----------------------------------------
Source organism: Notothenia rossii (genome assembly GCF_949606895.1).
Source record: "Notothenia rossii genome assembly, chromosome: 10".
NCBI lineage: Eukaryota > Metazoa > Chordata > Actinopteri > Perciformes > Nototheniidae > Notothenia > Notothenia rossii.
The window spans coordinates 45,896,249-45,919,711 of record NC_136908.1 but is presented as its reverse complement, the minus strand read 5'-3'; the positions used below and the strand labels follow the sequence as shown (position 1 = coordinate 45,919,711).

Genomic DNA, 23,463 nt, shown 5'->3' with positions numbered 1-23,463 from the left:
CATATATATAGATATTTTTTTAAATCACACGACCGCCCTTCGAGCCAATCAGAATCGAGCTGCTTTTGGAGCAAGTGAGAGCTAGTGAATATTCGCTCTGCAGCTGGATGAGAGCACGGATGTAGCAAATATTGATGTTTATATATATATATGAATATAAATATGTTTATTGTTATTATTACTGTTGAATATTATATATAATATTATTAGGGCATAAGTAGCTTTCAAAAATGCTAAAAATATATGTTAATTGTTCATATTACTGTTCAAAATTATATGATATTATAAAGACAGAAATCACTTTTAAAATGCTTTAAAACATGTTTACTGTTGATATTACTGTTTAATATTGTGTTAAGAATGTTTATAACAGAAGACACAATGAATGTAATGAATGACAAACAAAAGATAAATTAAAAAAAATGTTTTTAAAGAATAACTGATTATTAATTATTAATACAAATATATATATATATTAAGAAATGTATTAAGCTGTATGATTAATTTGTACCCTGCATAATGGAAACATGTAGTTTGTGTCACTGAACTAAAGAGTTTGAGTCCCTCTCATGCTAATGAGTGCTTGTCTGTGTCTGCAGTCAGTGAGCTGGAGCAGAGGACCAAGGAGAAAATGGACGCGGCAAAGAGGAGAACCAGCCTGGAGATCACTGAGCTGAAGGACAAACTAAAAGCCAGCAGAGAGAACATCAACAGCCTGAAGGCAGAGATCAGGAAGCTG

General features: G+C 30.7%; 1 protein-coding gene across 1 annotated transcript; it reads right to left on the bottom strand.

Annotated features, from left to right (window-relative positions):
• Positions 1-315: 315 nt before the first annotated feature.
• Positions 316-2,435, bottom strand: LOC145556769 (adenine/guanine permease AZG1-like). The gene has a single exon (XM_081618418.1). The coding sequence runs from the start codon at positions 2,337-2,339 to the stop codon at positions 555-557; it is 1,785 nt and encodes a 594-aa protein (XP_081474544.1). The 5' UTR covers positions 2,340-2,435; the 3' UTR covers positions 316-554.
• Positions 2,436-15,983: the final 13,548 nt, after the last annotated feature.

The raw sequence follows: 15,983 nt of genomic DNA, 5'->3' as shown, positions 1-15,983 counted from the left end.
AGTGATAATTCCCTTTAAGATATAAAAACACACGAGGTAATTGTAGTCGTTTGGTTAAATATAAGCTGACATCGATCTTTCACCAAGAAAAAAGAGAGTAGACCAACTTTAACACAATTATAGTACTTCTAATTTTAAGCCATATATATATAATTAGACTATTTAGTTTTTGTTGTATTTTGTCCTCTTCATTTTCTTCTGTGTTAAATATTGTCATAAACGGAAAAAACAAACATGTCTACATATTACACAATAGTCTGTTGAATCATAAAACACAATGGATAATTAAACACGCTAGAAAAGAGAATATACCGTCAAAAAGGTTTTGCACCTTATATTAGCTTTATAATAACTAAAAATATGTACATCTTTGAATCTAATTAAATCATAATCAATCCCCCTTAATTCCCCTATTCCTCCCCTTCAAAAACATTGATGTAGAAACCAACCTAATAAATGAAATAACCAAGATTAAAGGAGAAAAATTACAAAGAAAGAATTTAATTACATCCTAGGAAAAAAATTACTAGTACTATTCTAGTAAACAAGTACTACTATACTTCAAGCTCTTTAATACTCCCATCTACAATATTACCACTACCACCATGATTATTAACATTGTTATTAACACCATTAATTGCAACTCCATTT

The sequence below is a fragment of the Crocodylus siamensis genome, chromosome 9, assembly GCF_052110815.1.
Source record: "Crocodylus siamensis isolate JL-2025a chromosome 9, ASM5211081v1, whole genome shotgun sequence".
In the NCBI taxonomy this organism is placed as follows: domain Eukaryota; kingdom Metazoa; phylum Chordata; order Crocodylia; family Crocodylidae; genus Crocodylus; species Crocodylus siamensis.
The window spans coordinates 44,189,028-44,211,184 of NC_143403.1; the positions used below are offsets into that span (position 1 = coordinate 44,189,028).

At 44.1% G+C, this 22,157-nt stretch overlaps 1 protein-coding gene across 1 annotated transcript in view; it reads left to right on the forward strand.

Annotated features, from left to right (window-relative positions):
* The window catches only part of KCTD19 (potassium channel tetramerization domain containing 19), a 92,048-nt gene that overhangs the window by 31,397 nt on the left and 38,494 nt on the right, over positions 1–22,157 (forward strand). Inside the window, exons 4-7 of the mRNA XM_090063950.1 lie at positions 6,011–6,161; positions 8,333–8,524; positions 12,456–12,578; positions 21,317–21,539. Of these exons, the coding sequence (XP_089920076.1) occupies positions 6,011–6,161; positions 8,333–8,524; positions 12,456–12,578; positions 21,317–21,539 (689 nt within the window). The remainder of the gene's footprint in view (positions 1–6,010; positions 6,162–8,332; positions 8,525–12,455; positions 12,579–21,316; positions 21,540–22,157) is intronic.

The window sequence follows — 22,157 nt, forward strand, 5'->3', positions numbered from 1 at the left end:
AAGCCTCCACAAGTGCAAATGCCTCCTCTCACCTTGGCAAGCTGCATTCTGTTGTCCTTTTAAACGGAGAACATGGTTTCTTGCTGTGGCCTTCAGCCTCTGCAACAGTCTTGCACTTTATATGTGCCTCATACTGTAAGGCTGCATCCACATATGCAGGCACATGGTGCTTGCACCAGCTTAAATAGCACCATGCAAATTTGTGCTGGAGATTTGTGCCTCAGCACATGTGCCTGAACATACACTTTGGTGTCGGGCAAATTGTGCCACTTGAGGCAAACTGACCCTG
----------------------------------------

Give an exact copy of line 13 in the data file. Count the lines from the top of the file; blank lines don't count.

AGTGATAATTCCCTTTAAGATATAAAAACACACGAGGTAATTGTAGTCGTTTGGTTAAATATAAGCTGACATCGATCTTTCACCAAGAAAAAAGAGAGTAGACCAACTTTAACACAATTATAGTACTTCTAATTTTAAGCCATATATATATAATTAGACTATTTAGTTTTTGTTGTATTTTGTCCTCTTCATTTTCTTCTGTGTTAAATATTGTCATAAACGGAAAAAACAAACATGTCTACATATTACACAATAGTCTGTTGAATCATAAAACACAATGGATAATTAAACACGCTAGAAAAGAGAATATACCGTCAAAAAGGTTTTGCACCTTATATTAGCTTTATAATAACTAAAAATATGTACATCTTTGAATCTAATTAAATCATAATCAATCCCCCTTAATTCCCCTATTCCTCCCCTTCAAAAACATTGATGTAGAAACCAACCTAATAAATGAAATAACCAAGATTAAAGGAGAAAAATTACAAAGAAAGAATTTAATTACATCCTAGGAAAAAAATTACTAGTACTATTCTAGTAAACAAGTACTACTATACTTCAAGCTCTTTAATACTCCCATCTACAATATTACCACTACCACCATGATTATTAACATTGTTATTAACACCATTAATTGCAACTCCATTT